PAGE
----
Tuesday, June 25, 2024

Homing in on Libby

| August 31, 2005 12:00 AM

Couple raises and races pigeons

By STEVE KADEL Western News Reporter

It began as a serene Sunday afternoon in the country.

Bob and Marlene Sheridan sat outdoors in the shade, enjoying a stunning front-yard view of Treasure Mountain. They talked quietly, but mostly just relaxed. Two dozen turkeys, a couple of Canada geese, eight goats, five horses and a cow lazed about nearby on the acreage off Granite Creek Road.

"I wish they'd show up," Marlene said casually.

"They'll be here," her husband replied. "Trust me."

Minutes later, a shout broke the quiet.

"There they are!" Bob yelled, bolting from his lawn chair, his eyes fixed on the sky.

He quickly headed toward a small building, whistling to hasten the pair of white birds circling overhead. He picked up a metal can and tossed feed onto a landing platform just under the structure's roof.

Sheridan's first racing pigeons had arrived home from their 150-mile journey.

He coaxed them through a small opening into the coop's holding area where he removed numbered bands from the birds' legs. Then he activated a timer to record the instant his athletes finished.

Sheridan beamed as he announced the time.

"Two hours and 30 minutes. They ain't gonna beat those two. No way."

The competition was one of several held this summer by members of the Great Northern Racing Pigeon Club of Eureka. Sheridan's two pigeons had been released along with several dozen others from a site southeast of Huson.

It was Sunday's "B" race, with the 250-mile "A" race having started earlier the same day at Melrose. Club members primarily battle for bragging rights, although there's a little money involved.

Sheridan, whose birds have dominated this summer's races, grinned in anticipation of rubbing it in once more.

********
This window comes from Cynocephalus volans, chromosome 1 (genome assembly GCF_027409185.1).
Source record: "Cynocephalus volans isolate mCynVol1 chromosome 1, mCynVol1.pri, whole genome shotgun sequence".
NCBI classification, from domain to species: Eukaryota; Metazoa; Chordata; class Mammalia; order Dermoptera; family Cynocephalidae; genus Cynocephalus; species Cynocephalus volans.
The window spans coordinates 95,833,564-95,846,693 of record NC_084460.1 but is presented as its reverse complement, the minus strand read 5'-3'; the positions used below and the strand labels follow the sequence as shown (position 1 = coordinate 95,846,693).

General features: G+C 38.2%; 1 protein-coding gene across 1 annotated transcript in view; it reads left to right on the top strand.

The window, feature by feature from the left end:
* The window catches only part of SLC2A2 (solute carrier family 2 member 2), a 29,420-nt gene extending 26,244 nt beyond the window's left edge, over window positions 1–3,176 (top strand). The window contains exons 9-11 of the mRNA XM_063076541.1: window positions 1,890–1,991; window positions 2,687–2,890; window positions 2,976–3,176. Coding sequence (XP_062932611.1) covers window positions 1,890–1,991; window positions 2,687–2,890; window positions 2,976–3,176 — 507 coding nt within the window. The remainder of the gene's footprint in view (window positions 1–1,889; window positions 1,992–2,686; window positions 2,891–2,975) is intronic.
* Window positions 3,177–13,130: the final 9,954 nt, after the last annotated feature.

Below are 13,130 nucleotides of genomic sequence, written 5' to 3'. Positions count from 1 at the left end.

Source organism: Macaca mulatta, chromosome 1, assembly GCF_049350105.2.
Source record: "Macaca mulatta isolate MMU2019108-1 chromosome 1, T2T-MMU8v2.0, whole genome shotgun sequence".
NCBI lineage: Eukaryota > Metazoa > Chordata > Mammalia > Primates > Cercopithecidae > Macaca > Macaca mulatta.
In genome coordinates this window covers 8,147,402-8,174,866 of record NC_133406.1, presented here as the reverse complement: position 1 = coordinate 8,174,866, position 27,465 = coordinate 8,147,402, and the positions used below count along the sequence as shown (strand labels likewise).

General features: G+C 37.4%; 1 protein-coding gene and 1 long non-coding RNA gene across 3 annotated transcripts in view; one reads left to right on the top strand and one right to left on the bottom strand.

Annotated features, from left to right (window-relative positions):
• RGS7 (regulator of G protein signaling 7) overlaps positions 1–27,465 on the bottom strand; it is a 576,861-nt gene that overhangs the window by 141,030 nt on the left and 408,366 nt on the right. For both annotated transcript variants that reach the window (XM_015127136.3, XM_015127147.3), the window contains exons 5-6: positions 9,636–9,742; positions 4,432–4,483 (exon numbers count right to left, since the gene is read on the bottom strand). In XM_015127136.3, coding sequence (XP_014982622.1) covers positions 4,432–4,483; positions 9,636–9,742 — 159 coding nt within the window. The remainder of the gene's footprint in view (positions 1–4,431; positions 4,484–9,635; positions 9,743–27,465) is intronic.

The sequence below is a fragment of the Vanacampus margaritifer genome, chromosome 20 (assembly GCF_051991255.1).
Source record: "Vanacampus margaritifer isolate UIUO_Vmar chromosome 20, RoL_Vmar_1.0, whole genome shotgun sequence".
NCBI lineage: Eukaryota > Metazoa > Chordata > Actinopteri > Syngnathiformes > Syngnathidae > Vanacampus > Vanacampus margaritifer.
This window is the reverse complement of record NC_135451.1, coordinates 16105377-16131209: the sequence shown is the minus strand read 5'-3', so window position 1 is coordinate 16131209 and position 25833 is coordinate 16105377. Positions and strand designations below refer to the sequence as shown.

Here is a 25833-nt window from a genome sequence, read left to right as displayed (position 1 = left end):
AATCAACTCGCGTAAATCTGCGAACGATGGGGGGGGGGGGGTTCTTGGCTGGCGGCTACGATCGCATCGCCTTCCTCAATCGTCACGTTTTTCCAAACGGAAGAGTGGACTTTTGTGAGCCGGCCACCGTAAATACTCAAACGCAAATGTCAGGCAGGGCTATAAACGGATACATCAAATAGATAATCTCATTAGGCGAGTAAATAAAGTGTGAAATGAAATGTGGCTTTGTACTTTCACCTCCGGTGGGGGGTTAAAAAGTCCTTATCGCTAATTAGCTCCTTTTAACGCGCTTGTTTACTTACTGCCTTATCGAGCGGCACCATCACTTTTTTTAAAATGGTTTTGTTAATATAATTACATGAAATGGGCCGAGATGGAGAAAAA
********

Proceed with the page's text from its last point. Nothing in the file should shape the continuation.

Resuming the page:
"They're gonna be mad at me again," he said of other racers.

The 58-year-old retired truck driver liked pigeons even as a boy, and had them as pets while growing up on the East Coast. He began racing in 1971 in New Jersey, where the sport is highly popular.

It's also big in California, where the total purse for a single event last year was $470,000.

"We're gonna put birds in that race next year, me and my partner," Sheridan said.

He has 250 birds now, housed in three different coops. One hut is for the 120 juveniles born this year, another has separate quarters for male and female breeders, and a third is home to 20 "rollers," or pigeons born with the knack of flipping backwards when they fly.

The Sheridans transported 100 pigeons, along with several more of Marlene's critters, all the way from Pennsylvania when they moved to Billings in 1992.

"We rented the biggest U-Haul you could," Marlene said, shaking her head at the memory.

Bob said they've created their own Lewis and Clark trail across the state, having also lived in Roundup and Ulm before settling in Libby a year ago. Snakes were the impetus for the final move.

"We saw 12 rattlesnakes in one week, including one in the house," Marlene said. "I can handle mountain lions and bears, but I don't like rattlers."

Pigeons have an instinct to return to the place they're born, just as geese instinctively fly south in the winter. The trick is to breed the best birds together like horse or sled dog breeders do to produce the best racers. Birds have individual traits, too, with some flying better into headwinds, some with tailwinds, and some excelling in the rain.